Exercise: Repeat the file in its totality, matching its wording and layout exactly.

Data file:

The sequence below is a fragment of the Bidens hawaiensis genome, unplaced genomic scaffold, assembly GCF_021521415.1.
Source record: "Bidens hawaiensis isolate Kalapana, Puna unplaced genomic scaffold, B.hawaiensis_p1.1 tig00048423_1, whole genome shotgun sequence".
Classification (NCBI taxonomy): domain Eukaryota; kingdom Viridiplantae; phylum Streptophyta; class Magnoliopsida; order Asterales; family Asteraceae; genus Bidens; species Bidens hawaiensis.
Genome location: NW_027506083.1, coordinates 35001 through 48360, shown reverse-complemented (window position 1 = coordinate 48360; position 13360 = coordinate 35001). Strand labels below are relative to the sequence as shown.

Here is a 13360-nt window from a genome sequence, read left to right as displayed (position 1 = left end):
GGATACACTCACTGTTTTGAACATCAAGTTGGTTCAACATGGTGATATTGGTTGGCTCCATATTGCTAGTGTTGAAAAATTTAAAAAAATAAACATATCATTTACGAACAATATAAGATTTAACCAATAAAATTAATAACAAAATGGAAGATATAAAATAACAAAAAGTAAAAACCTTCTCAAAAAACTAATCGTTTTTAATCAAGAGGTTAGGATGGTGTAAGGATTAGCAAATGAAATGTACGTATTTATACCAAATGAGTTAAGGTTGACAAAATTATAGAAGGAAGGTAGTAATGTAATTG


The sequence below is a fragment of the Bidens hawaiensis genome, unplaced genomic scaffold, assembly GCF_021521415.1.
Source record: "Bidens hawaiensis isolate Kalapana, Puna unplaced genomic scaffold, B.hawaiensis_p1.1 tig00048423_1, whole genome shotgun sequence".
Classification (NCBI taxonomy): domain Eukaryota; kingdom Viridiplantae; phylum Streptophyta; class Magnoliopsida; order Asterales; family Asteraceae; genus Bidens; species Bidens hawaiensis.
Genome location: NW_027506083.1, coordinates 35001 through 48360, shown reverse-complemented (window position 1 = coordinate 48360; position 13360 = coordinate 35001). Strand labels below are relative to the sequence as shown.

Here is a 13360-nt window from a genome sequence, read left to right as displayed (position 1 = left end):
GGATACACTCACTGTTTTGAACATCAAGTTGGTTCAACATGGTGATATTGGTTGGCTCCATATTGCTAGTGTTGAAAAATTTAAAAAAATAAACATATCATTTACGAACAATATAAGATTTAACCAATAAAATTAATAACAAAATGGAAGATATAAAATAACAAAAAGTAAAAACCTTCTCAAAAAACTAATCGTTTTTAATCAAGAGGTTAGGATGGTGTAAGGATTAGCAAATGAAATGTACGTATTTATACCAAATGAGTTAAGGTTGACAAAATTATAGAAGGAAGGTAGTAATGTAATTG